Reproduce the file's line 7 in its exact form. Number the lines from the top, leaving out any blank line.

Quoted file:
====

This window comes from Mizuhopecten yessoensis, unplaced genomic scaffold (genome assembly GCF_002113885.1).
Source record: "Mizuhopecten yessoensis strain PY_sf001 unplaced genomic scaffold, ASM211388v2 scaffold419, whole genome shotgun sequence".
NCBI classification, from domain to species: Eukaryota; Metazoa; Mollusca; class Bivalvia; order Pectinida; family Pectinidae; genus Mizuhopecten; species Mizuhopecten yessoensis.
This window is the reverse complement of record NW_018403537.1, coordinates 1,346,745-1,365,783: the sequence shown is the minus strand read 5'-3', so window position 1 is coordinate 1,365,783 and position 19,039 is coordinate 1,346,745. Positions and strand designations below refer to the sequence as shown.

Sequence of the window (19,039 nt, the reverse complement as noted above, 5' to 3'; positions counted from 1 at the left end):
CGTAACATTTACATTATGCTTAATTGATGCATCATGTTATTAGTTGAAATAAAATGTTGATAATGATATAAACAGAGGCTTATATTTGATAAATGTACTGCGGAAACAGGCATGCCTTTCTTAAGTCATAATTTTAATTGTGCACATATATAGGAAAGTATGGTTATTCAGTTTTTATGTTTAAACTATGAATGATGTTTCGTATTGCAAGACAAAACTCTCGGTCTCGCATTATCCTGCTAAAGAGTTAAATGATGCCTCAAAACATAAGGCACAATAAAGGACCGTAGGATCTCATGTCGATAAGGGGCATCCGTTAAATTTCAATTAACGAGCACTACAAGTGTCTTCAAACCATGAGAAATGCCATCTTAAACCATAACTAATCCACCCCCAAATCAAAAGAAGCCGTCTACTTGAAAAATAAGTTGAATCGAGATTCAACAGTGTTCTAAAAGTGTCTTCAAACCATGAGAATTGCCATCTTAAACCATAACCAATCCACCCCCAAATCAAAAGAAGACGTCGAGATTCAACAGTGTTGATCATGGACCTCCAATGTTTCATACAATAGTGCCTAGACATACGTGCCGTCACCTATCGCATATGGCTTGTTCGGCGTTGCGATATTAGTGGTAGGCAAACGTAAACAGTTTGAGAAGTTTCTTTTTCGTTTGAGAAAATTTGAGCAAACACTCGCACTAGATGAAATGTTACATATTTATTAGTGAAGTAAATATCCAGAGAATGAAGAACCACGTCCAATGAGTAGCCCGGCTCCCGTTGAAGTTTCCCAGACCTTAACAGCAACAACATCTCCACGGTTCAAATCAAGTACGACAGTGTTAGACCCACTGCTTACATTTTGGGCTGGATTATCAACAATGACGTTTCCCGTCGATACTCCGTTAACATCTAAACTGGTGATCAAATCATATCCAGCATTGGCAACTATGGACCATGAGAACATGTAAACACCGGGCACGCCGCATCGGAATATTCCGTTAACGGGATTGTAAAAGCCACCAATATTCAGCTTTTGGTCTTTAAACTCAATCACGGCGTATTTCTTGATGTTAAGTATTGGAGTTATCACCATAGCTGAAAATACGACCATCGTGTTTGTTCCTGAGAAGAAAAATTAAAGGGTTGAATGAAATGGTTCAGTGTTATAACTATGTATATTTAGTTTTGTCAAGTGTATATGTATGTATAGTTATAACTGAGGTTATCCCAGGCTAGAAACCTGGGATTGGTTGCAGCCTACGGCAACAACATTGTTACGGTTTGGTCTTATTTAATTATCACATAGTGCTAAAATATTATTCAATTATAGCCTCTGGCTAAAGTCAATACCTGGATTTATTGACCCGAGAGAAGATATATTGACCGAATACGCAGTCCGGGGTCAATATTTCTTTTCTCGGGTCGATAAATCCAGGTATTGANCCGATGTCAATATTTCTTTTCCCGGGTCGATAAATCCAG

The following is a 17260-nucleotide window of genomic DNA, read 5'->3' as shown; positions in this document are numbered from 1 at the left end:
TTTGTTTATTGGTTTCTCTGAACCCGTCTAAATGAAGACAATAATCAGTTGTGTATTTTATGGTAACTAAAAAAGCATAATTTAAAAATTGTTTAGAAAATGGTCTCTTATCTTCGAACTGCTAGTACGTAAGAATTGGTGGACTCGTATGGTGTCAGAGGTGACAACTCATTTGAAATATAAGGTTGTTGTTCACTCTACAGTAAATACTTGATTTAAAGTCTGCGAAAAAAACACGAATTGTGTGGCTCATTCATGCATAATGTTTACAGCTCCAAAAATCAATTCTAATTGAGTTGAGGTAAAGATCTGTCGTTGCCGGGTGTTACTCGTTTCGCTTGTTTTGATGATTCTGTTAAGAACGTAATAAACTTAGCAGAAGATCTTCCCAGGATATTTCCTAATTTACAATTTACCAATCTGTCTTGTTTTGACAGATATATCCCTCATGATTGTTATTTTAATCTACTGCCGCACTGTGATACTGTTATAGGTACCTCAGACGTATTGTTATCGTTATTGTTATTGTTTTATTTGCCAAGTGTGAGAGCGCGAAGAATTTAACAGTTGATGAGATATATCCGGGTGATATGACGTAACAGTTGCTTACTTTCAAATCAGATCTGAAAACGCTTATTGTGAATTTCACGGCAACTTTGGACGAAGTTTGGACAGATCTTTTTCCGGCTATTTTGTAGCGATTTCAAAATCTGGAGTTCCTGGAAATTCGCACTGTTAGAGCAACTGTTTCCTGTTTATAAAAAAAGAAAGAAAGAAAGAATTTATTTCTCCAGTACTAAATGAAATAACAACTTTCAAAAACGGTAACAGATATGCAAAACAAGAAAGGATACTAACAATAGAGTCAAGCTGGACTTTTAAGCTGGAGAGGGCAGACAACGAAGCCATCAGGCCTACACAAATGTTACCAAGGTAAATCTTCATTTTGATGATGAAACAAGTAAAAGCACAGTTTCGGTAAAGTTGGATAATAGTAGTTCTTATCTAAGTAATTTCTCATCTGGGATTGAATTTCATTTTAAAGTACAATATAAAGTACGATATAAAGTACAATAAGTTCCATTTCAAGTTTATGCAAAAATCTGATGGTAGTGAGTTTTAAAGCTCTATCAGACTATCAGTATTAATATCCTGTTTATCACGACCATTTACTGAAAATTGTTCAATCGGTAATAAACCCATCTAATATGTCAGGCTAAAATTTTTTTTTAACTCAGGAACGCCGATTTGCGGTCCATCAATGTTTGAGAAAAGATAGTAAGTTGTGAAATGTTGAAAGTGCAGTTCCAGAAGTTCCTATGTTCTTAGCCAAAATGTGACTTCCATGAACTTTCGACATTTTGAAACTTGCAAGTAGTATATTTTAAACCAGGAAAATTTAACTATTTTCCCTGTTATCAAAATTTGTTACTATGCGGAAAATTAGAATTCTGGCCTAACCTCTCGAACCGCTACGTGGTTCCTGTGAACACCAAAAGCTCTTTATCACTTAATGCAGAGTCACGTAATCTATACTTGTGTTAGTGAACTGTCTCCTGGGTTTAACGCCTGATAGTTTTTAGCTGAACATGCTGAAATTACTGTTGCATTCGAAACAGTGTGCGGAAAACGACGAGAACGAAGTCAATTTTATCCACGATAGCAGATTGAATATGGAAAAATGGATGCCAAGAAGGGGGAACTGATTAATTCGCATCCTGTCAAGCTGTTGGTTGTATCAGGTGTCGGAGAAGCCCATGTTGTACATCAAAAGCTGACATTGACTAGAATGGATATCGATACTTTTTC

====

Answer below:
The following is a 17260-nucleotide window of genomic DNA, read 5'->3' as shown; positions in this document are numbered from 1 at the left end: